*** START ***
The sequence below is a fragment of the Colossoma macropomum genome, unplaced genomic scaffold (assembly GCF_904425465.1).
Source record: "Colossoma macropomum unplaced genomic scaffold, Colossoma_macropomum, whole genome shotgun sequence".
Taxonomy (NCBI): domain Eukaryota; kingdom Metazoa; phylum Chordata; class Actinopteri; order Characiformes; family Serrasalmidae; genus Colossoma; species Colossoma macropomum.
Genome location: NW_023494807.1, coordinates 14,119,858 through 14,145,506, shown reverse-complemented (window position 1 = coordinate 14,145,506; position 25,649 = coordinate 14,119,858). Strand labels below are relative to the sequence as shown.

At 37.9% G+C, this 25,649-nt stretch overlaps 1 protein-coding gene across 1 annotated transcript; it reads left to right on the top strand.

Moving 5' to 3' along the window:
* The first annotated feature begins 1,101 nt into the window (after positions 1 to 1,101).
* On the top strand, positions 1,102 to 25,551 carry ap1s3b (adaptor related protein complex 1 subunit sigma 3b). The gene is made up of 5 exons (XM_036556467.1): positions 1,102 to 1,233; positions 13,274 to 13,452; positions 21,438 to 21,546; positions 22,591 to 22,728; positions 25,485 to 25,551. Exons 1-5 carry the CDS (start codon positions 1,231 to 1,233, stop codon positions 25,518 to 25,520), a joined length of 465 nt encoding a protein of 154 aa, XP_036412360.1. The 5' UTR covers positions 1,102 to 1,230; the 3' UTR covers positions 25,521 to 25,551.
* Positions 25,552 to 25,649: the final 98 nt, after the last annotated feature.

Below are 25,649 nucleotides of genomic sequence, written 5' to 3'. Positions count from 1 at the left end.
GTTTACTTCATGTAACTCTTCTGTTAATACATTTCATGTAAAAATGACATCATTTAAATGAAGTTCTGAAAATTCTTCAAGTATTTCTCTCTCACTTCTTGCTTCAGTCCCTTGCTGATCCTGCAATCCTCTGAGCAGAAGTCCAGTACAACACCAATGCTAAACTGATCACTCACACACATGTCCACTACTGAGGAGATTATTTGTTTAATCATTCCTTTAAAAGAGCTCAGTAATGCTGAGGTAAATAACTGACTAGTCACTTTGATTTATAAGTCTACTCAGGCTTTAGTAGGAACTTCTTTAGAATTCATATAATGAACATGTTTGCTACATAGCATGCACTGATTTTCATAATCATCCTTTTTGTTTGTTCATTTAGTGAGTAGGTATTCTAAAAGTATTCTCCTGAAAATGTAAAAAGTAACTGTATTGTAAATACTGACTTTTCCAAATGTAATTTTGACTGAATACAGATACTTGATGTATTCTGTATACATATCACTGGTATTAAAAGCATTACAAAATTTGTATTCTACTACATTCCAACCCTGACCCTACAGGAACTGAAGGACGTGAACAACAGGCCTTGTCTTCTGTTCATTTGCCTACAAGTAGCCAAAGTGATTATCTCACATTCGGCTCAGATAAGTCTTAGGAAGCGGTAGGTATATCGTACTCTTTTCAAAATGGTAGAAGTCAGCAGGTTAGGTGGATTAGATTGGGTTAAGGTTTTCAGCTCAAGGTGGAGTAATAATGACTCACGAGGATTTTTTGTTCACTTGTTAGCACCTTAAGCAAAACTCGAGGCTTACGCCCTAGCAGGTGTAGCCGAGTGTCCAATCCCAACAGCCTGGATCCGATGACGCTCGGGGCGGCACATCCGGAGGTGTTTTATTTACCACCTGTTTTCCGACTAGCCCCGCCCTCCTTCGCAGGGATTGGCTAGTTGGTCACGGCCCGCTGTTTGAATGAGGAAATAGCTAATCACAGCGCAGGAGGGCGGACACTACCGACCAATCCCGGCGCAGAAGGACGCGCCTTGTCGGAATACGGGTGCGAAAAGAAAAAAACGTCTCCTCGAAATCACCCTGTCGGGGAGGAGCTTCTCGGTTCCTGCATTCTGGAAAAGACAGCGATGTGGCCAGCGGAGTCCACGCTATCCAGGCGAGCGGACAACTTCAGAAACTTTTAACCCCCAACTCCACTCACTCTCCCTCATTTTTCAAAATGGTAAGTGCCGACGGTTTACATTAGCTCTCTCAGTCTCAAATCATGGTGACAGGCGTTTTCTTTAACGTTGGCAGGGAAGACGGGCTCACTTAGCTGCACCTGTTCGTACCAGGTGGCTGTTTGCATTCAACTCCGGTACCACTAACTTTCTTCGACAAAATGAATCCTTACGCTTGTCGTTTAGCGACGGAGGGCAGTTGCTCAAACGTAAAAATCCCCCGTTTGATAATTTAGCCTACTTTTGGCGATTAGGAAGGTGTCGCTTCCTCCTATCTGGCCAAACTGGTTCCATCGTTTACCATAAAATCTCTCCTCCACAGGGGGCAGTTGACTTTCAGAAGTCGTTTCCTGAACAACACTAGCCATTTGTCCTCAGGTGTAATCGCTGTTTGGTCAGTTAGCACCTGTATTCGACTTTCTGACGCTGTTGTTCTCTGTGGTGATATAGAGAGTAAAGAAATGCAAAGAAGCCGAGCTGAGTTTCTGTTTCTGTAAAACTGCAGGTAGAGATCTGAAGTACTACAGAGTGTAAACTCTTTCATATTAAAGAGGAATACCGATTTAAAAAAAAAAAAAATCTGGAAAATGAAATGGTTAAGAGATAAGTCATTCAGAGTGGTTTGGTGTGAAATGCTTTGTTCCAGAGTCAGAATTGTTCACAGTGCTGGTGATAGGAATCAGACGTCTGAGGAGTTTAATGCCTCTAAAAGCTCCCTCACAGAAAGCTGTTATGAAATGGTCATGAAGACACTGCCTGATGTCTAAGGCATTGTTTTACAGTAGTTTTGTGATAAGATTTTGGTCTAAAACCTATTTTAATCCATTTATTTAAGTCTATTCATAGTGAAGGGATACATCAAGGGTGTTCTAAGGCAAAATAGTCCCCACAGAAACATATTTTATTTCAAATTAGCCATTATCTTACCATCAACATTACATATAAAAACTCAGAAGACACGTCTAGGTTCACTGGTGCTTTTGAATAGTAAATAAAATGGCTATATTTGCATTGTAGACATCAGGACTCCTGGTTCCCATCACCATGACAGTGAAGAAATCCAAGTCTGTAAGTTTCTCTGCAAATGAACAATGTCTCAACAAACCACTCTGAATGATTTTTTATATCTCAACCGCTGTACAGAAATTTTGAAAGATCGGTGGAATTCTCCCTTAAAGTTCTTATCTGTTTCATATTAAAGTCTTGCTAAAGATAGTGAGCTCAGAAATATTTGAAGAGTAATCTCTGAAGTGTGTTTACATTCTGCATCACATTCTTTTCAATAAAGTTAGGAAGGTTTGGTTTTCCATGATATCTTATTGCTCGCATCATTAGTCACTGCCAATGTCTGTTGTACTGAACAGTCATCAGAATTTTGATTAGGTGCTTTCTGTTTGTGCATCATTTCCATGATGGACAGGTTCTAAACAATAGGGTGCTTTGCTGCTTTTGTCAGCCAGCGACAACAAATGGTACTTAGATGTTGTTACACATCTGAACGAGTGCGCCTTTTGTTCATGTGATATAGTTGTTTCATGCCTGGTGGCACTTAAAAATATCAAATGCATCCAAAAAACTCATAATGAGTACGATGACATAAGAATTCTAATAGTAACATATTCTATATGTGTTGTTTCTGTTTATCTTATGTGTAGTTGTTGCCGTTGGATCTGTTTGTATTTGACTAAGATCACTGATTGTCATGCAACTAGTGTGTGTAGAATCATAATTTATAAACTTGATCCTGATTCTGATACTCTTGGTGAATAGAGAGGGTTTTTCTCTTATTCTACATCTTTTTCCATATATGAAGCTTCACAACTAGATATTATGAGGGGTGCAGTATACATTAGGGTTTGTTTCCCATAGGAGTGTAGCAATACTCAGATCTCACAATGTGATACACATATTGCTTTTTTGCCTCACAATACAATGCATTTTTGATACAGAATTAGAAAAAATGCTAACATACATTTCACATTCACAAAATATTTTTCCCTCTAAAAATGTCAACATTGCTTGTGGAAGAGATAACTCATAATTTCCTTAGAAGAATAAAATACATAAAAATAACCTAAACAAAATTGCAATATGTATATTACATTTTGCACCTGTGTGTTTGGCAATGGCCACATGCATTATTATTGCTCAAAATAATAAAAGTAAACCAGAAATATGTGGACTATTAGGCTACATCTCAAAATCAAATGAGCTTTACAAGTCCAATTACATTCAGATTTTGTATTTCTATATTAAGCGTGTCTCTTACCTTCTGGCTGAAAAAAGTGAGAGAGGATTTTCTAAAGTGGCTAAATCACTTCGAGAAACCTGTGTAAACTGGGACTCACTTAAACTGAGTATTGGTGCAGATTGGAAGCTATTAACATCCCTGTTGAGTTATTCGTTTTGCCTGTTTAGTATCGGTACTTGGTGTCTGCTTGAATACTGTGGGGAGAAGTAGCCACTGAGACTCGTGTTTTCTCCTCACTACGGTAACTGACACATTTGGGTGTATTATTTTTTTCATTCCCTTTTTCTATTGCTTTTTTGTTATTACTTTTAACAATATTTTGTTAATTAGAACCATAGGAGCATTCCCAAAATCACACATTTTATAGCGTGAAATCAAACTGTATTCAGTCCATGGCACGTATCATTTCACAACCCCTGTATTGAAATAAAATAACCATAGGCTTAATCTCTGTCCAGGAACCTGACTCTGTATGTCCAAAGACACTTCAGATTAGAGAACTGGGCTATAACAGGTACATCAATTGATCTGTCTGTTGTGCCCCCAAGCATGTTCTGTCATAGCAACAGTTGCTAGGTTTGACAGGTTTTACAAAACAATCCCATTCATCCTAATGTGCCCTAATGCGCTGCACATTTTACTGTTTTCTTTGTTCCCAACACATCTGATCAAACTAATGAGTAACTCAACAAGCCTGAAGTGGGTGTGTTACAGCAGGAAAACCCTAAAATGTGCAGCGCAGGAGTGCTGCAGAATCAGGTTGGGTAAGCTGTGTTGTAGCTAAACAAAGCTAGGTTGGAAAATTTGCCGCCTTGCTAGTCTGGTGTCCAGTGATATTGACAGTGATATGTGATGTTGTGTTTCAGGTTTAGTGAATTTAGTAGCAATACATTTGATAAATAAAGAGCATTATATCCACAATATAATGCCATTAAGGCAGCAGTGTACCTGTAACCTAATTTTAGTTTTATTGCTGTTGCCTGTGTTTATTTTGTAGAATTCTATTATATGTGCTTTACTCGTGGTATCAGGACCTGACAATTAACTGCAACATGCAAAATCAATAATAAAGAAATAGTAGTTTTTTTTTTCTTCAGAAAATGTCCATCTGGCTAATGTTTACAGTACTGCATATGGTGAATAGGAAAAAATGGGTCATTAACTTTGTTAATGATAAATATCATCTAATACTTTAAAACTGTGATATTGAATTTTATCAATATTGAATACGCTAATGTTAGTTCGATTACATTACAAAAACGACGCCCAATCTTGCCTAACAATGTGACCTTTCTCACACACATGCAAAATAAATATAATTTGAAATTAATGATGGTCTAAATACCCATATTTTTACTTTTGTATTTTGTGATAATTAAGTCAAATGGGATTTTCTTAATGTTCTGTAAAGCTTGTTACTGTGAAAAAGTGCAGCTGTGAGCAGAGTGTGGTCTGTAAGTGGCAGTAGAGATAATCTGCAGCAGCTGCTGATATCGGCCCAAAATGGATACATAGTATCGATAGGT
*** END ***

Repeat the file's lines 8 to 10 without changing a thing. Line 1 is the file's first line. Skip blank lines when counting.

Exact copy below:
* On the top strand, positions 1,102 to 25,551 carry ap1s3b (adaptor related protein complex 1 subunit sigma 3b). The gene is made up of 5 exons (XM_036556467.1): positions 1,102 to 1,233; positions 13,274 to 13,452; positions 21,438 to 21,546; positions 22,591 to 22,728; positions 25,485 to 25,551. Exons 1-5 carry the CDS (start codon positions 1,231 to 1,233, stop codon positions 25,518 to 25,520), a joined length of 465 nt encoding a protein of 154 aa, XP_036412360.1. The 5' UTR covers positions 1,102 to 1,230; the 3' UTR covers positions 25,521 to 25,551.
* Positions 25,552 to 25,649: the final 98 nt, after the last annotated feature.

Below are 25,649 nucleotides of genomic sequence, written 5' to 3'. Positions count from 1 at the left end.